Back to Top
Liz Heard View Drop Down
Senior Member
Senior Member


Joined: 27 Apr 2010
Location: South West
Status: Offline
Points: 1426
Post Options Post Options   Thanks (0) Thanks(0)   Quote Liz Heard Quote  Post ReplyReply Direct Link To This Post Posted: 22 Sep 2011 at 2:55pm
thanks for your thoughts and info. yeah, Doors great band Gemma.
wonder why Jimmie chose to inaccurately change the words then and what the original lines were?

anyway if he can do it so can i....

How many kinds of sweet herpers post
on a British Reptile Forum?
ill tell you now of some that i know
to those ive missed,
sorry ive ignored em
Suzi, Gemma, Baby Sue
Chris, Mark, Kev, Agilis too
Roberts that debate over grass snake scars
then theres Kit, Will, Jim
a pair of Tims
on a British Reptile Forum.


it was my mate Bryn (an ex-gamekeeper from Cumbria) that told me they called Ring Ouzels "Throstles" up there Suz. maybe it varies even within the same county?

cheers, ben




Edited by ben rigsby - 22 Sep 2011 at 5:29pm
Back to Top
Suzy View Drop Down
Senior Member
Senior Member


Joined: 06 Apr 2005
Location: United Kingdom
Status: Offline
Points: 1447
Post Options Post Options   Thanks (0) Thanks(0)   Quote Suzy Quote  Post ReplyReply Direct Link To This Post Posted: 22 Sep 2011 at 11:53pm
Yep not saying anyone was wrong, just how I remember throstles. In fact it was lovely as the people called the birds old fashioned local names - golden crested wren for goldcrest, spink or spinks for chaffinch, jemmy crane for heron and more I can't remember now.
When I lived in the Lakes it was Lancashire, now it's Cumbria!
Suz
Back to Top
Liz Heard View Drop Down
Senior Member
Senior Member


Joined: 27 Apr 2010
Location: South West
Status: Offline
Points: 1426
Post Options Post Options   Thanks (0) Thanks(0)   Quote Liz Heard Quote  Post ReplyReply Direct Link To This Post Posted: 21 Aug 2021 at 10:39am
Well, unhappy with the Americanisms, i've corrected it - and added a verse of shamefully overlooked taxa

UK Country Garden

How many kinds of wild flowers grow
In a Gloucester county garden?
I'll tell you now
Of some that i know
And those i miss
You'll surely pardon
Agrostis, Poa, Timothy,
Bittercress, Beech, Hazel tree
Ragwort, Bindweed, Crepis, Willowherb
Ivy up and over walls
Bryophytes where water falls
In a Gloucester county garden

How many insects buzz or crawl below
Through a British backyard garden?
I'll tell you now
Of some that i know
And those i miss
You'll surely pardon
Hoverflies, moths, bumblebees
Woodlice, Earwig, Centipedes
Butterflies that sway
On the lead-polluted breeze
Flower Bugs alight and bite
It's the Midges' turn at night
In our town and country gardens

How many songbirds flit to and fro
Through our Celtic country gardens?
I'll tell you now
Of some that i know
And those i miss
You'll surely pardon
Blackbird, Robin, Nightingale,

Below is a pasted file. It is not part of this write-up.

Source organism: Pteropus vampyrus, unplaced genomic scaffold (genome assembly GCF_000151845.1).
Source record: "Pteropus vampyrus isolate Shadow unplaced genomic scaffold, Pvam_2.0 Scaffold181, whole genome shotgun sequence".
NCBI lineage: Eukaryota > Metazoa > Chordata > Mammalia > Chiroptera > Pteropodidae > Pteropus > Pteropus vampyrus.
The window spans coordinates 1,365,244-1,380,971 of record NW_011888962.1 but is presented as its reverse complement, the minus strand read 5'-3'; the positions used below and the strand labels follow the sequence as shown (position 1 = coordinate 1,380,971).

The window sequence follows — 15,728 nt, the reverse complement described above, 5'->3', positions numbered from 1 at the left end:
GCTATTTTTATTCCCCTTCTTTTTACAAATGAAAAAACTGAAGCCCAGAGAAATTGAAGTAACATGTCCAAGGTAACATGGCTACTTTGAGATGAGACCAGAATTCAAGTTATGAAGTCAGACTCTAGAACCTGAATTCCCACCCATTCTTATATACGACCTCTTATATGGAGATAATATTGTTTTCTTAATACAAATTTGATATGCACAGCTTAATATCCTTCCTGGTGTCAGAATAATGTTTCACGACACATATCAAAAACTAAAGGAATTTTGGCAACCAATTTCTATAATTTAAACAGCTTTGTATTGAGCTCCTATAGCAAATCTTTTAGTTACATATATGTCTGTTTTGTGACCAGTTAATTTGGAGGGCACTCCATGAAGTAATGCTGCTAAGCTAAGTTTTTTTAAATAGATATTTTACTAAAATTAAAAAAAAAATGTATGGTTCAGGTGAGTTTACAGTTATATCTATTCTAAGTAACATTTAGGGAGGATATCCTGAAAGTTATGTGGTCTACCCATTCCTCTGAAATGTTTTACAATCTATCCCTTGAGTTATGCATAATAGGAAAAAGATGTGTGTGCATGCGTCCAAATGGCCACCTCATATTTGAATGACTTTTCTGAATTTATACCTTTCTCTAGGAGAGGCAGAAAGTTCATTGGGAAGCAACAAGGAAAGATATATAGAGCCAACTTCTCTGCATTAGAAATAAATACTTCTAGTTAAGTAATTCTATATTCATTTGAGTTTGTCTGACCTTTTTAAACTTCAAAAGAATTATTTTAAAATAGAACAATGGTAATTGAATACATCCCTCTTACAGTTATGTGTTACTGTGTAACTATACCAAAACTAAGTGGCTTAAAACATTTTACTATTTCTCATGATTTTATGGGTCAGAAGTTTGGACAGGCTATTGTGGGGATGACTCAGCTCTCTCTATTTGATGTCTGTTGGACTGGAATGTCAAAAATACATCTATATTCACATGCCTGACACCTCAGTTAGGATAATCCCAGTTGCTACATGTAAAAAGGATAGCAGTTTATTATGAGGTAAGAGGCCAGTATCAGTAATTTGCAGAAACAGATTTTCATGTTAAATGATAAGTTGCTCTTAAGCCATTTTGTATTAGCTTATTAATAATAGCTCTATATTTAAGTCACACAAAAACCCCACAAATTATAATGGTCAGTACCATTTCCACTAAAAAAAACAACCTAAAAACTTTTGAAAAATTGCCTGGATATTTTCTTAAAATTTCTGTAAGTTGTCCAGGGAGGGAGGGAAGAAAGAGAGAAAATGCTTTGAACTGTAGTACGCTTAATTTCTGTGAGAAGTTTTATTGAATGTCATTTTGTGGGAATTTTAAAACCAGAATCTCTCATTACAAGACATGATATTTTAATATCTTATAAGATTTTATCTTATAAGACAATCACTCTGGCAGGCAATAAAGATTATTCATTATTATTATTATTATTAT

Goldfinch, Sparrow, Wren and Quail
A Song Thrush at his anvil
Hammering a snail
Hope is borne by feathered wing
With the signals migrants bring
To our Celtic UK gardens

How many mammals, our nearest, dearest kin
Share our homes, sheds, parks and gardens?
I'll tell you now
Of some that i know
And those i miss
You'll surely pardon
House Mouse, Brown Rat, Fox and Shrew
Sometimes Badgers - just a few
'hogs rustle in the leaves
From the birds the squirrel thieves
Then at dusk the Pipistrelle
From the alcove where it dwells
Raids our backyard outdoor larders

How many herptiles creep to and fro
Through our allotment plots and gardens?
I'll tell you now
That the species range is low
But pet releases
Won't be pardoned
Slow worms are the likeliest
I doubt you'll hear an Adder hiss
Grass Snakes may grow long
But before you blink they're gone
The official stamp of spring
Is when the Common Frogs come sing
From the ponds and puddles of our gardens

Edited - missed a bit out.




Edited by Liz Heard - 21 Aug 2021 at 11:00am
Back to Top
chubsta View Drop Down
Senior Member
Senior Member


Joined: 26 Apr 2013
Location: Folkestone,Kent
Status: Offline
Points: 423
Post Options Post Options   Thanks (0) Thanks(0)   Quote chubsta Quote  Post ReplyReply Direct Link To This Post Posted: 21 Aug 2021 at 8:59pm
Look forward to hearing the demo...
Back to Top
Liz Heard View Drop Down
Senior Member
Senior Member


Joined: 27 Apr 2010
Location: South West
Status: Offline
Points: 1426
Post Options Post Options   Thanks (0) Thanks(0)   Quote Liz Heard Quote  Post ReplyReply Direct Link To This Post Posted: 02 Sep 2021 at 11:17pm
Don’t think it could get that far. I’ve done several of these semi-mimicking corruptions of well known oldies and although I’m quite happy, our guitarist won’t touch any of them.
EG Tony Hatch ‘Messing about on the river’ became a song about alcoholism (Messing about with your liver), an other-end-of-the-social-scale version of ‘Where you you go to my lovely?’ sprang up, the Johnny Cash song ‘Jackson’ got reinvented as a look at the Michael Jackson controversy, ‘I fought the law (and the law won) became an ode to champion buttock clencher Lamarr Chambers - Lamarr fought the law (and Lamarr won), and following a chat about the industry with a care home employee I met, another Clash tune got twisted. ‘Career Opportunities’ dropped a letter - Carer Opportunities.

Anyway, how are the ‘hogs?
Back to Top
 Post Reply Post Reply
  Share Topic   

Forum Jump Forum Permissions View Drop Down

Forum Software by Web Wiz Forums® version 11.06
Copyright ©2001-2016 Web Wiz Ltd.

This page was generated in 0.063 seconds.